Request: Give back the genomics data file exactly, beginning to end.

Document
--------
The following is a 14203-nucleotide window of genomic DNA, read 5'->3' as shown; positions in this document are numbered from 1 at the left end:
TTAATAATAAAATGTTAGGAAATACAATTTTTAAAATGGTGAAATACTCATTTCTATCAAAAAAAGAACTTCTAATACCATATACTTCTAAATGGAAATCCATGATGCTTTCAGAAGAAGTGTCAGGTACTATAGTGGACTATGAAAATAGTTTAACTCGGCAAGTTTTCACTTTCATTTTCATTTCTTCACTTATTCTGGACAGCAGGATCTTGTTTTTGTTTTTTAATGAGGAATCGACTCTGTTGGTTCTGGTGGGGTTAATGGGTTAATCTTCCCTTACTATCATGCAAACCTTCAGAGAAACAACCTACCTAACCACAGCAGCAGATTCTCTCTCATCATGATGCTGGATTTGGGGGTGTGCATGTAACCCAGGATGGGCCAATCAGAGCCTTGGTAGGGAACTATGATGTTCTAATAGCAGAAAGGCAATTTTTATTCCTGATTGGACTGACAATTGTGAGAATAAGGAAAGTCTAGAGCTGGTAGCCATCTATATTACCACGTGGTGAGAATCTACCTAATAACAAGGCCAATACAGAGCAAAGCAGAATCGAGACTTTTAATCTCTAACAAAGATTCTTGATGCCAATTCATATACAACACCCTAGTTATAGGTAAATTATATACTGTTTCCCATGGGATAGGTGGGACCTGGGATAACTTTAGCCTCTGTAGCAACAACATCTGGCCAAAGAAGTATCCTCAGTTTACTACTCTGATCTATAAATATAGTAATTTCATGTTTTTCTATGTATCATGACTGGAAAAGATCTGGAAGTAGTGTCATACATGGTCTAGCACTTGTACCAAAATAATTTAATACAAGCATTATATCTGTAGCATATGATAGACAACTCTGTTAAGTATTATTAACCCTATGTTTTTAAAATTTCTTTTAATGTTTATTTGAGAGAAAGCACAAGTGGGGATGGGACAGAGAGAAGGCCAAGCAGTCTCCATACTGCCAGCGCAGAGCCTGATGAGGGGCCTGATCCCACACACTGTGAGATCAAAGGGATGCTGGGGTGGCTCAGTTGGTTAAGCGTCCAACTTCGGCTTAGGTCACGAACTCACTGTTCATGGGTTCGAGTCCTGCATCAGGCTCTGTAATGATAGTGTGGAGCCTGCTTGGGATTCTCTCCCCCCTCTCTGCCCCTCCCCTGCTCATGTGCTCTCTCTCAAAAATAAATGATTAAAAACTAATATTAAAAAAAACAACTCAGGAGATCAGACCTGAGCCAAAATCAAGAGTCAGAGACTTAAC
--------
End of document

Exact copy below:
The following is a 14203-nucleotide window of genomic DNA, read 5'->3' as shown; positions in this document are numbered from 1 at the left end:
TTAATAATAAAATGTTAGGAAATACAATTTTTAAAATGGTGAAATACTCATTTCTATCAAAAAAAGAACTTCTAATACCATATACTTCTAAATGGAAATCCATGATGCTTTCAGAAGAAGTGTCAGGTACTATAGTGGACTATGAAAATAGTTTAACTCGGCAAGTTTTCACTTTCATTTTCATTTCTTCACTTATTCTGGACAGCAGGATCTTGTTTTTGTTTTTTAATGAGGAATCGACTCTGTTGGTTCTGGTGGGGTTAATGGGTTAATCTTCCCTTACTATCATGCAAACCTTCAGAGAAACAACCTACCTAACCACAGCAGCAGATTCTCTCTCATCATGATGCTGGATTTGGGGGTGTGCATGTAACCCAGGATGGGCCAATCAGAGCCTTGGTAGGGAACTATGATGTTCTAATAGCAGAAAGGCAATTTTTATTCCTGATTGGACTGACAATTGTGAGAATAAGGAAAGTCTAGAGCTGGTAGCCATCTATATTACCACGTGGTGAGAATCTACCTAATAACAAGGCCAATACAGAGCAAAGCAGAATCGAGACTTTTAATCTCTAACAAAGATTCTTGATGCCAATTCATATACAACACCCTAGTTATAGGTAAATTATATACTGTTTCCCATGGGATAGGTGGGACCTGGGATAACTTTAGCCTCTGTAGCAACAACATCTGGCCAAAGAAGTATCCTCAGTTTACTACTCTGATCTATAAATATAGTAATTTCATGTTTTTCTATGTATCATGACTGGAAAAGATCTGGAAGTAGTGTCATACATGGTCTAGCACTTGTACCAAAATAATTTAATACAAGCATTATATCTGTAGCATATGATAGACAACTCTGTTAAGTATTATTAACCCTATGTTTTTAAAATTTCTTTTAATGTTTATTTGAGAGAAAGCACAAGTGGGGATGGGACAGAGAGAAGGCCAAGCAGTCTCCATACTGCCAGCGCAGAGCCTGATGAGGGGCCTGATCCCACACACTGTGAGATCAAAGGGATGCTGGGGTGGCTCAGTTGGTTAAGCGTCCAACTTCGGCTTAGGTCACGAACTCACTGTTCATGGGTTCGAGTCCTGCATCAGGCTCTGTAATGATAGTGTGGAGCCTGCTTGGGATTCTCTCCCCCCTCTCTGCCCCTCCCCTGCTCATGTGCTCTCTCTCAAAAATAAATGATTAAAAACTAATATTAAAAAAAACAACTCAGGAGATCAGACCTGAGCCAAAATCAAGAGTCAGAGACTTAAC